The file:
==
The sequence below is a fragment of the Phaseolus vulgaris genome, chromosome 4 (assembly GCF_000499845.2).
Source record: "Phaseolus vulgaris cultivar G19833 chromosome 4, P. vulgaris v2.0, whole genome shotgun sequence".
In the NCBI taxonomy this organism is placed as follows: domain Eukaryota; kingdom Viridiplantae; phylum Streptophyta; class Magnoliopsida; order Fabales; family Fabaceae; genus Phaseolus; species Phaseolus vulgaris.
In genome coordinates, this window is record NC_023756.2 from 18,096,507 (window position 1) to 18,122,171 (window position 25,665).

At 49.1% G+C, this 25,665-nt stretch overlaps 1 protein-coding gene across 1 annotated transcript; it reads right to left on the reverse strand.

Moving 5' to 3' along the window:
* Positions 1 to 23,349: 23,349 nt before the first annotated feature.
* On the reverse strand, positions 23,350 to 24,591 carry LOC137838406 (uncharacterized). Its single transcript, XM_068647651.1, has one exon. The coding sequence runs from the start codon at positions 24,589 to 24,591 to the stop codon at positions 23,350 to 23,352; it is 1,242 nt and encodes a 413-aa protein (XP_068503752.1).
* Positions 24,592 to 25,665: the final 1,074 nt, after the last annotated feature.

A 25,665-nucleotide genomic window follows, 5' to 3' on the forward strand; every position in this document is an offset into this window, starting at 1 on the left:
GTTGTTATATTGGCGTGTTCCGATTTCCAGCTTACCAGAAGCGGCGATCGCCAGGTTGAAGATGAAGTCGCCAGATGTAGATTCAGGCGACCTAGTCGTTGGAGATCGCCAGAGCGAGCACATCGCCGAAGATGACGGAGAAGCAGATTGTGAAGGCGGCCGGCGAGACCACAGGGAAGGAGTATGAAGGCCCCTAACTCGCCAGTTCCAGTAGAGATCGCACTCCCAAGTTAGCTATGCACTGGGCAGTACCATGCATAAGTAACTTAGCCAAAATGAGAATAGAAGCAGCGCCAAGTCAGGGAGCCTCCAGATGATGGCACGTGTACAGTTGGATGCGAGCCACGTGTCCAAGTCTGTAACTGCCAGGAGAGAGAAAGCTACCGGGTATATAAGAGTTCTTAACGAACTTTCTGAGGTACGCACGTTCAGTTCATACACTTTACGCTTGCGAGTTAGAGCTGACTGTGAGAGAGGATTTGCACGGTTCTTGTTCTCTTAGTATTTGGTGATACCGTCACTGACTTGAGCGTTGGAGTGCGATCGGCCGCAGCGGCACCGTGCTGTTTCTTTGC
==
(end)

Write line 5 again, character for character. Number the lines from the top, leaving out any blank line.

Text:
At 49.1% G+C, this 25,665-nt stretch overlaps 1 protein-coding gene across 1 annotated transcript; it reads right to left on the reverse strand.